Dec. 06 2010 08:41 AM

This made me think of a Political Behaviors course I took in college. We covered Amoral Familism and the Milgram Experiment...

Sep. 20 2010 02:47 PM

By coincidence I listened to this pod-cast again after reading an article in the July 3rd-9th edition of The Economist titled "Mens sana in corpore sano." The article explains a new theory about the correlation between parasites and pathogens and average intelligence. While this theory is not as abstract and hopeful as the one in the short it may provide even more evidence why rich countries need to help developing ones eradicate disease to ensure a better world. Thought you guys would be interested and thank you for the great show.

Aug. 01 2010 12:10 AM

Even if you don't kill the baby out of saving the one YOU love, thus being selfish, your own selfishness has killed the baby, even if its the soldiers doing it physically.

May. 12 2010 02:39 PM
John T

Playing the dilemma for the spirit in which it was intended: choose between two awful choices (and ignoring that there are other possibilities - quieting the baby under coats or blankets, waiting to see if the baby is about to cough, sending someone to sacrificially distract the troops, etc...) may I just point out that with either choice THE BABY DIES.

Apr. 16 2010 09:32 PM

Given the subject of this podcast it's hard to believe there's no consideration given to the issue of population. In essence we (as a species) are moving towards a global circumstance not far from the hypothetical posed here.

We now see increased conflict over ever-dwindling resources: potable water, arable land, fertile fishing grounds not to mention non-renewable resources such as oil and gas.

And so in a very real sense every new baby born today represents additional pressure on an already strained set of global relationships that allow the "global village" to function.

The common good of our global-village is undermined by every new life our world is assumed to support.

A species with a sincere concern for the common good, and a true capacity for abstract reasoning would have to consider reproductive restraint as a core component of any good-faith effort to restory equity and equanimity to this increasingly catastrophe-prone world.

So - the question might be most humanely be posed: if you believed it could save the world would you sacrifice your unborn baby?

Here's taking it one step further: if you believed it could save the world - would you sacrifice your own life?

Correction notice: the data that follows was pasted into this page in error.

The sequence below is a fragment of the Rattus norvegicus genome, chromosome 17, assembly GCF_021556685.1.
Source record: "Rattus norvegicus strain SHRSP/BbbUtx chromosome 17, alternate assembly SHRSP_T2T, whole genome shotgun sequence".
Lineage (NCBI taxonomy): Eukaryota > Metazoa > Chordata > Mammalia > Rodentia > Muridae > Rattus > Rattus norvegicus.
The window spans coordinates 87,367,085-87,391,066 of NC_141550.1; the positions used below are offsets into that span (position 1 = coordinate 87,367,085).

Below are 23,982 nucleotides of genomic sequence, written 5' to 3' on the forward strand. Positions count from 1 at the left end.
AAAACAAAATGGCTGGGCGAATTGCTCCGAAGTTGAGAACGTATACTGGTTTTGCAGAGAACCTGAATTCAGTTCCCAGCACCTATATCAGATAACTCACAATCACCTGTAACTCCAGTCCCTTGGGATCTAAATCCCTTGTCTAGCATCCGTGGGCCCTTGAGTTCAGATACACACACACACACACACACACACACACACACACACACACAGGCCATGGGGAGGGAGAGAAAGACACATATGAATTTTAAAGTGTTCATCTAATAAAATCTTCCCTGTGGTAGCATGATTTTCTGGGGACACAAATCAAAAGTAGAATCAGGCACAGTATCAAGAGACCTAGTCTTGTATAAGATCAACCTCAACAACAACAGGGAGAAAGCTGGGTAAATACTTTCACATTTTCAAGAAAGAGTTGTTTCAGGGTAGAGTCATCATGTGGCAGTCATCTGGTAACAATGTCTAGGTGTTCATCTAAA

Feb. 04 2010 10:50 PM
Tim Sanchez

Did they just describe emotional attachment on one's child and desire not to KILL him/her as "reptile brain" instincts? What the hell is wrong with them? That's not sound ethics, and it's not even scientific, it's called eugenics. It's Hitlerian. I'm a physicist, but when I see this kind of detached, pedantic idealism gone horribly wrong, I'm glad scientists don't rule the world. I'm looking for another science podcast.

Jan. 26 2010 11:49 AM
Mark Ligorski

The most disturbing thing about the "Would you kill the baby?" scenario is the fact of the scenario itself. The very fact that we would accept this as a plausible question to ask points to the much more significant problem of the use of deadly force in an abstract fashion. The patrol coming down the road had no personal reason to kill the people in the cellar, and, yet, they are in a position to do so.

Whenever we lose our shared sense of humanity, it becomes possible to divide the world into "us" and "them," and make believe that what happens to "them" has nothing to do with "us."

To sabotage the experiment altogether (and I agree with another person's argument against answering the question as is), what would have happened if the people had approached the soldiers directly? Appealed to their better natures? Do we presume that all soldiers are mindless killing machines, are always just following orders, that when confronted with imploring mothers and children, that they will just kill wantonly? Maybe they will, but then again, maybe that direct experience of human to human connection will stay that cruelty.

Dec. 06 2009 08:51 PM

I like to eat chocolate and drink coffee when working math and when memorizing figures as both contain caffeine, better for memory than fruit. I wonder if people would rather eat a greasy piece of pizza than fruit, while trying to remember a large number. I don't think I would, unless I was already in a pizza mood.

Also, as a father myself, I'm glad Jad had to reevaluate the baby question from a father's perspective. And I'm pretty sure that any father/mother who could mentally separate him/herself from the situation in the hypothetical would choose to not kill their child in the moment.

Dec. 04 2009 02:04 AM

I agree with Matt Scallon regarding a number of points made in this podcast. First, the notion that abstract thinking is much more common as of this past century, and that we are changed because of it, is utterly bunk. Of course, the ancient practices of philosophy, art and religion have always had and always will have a huge degree of abstraction.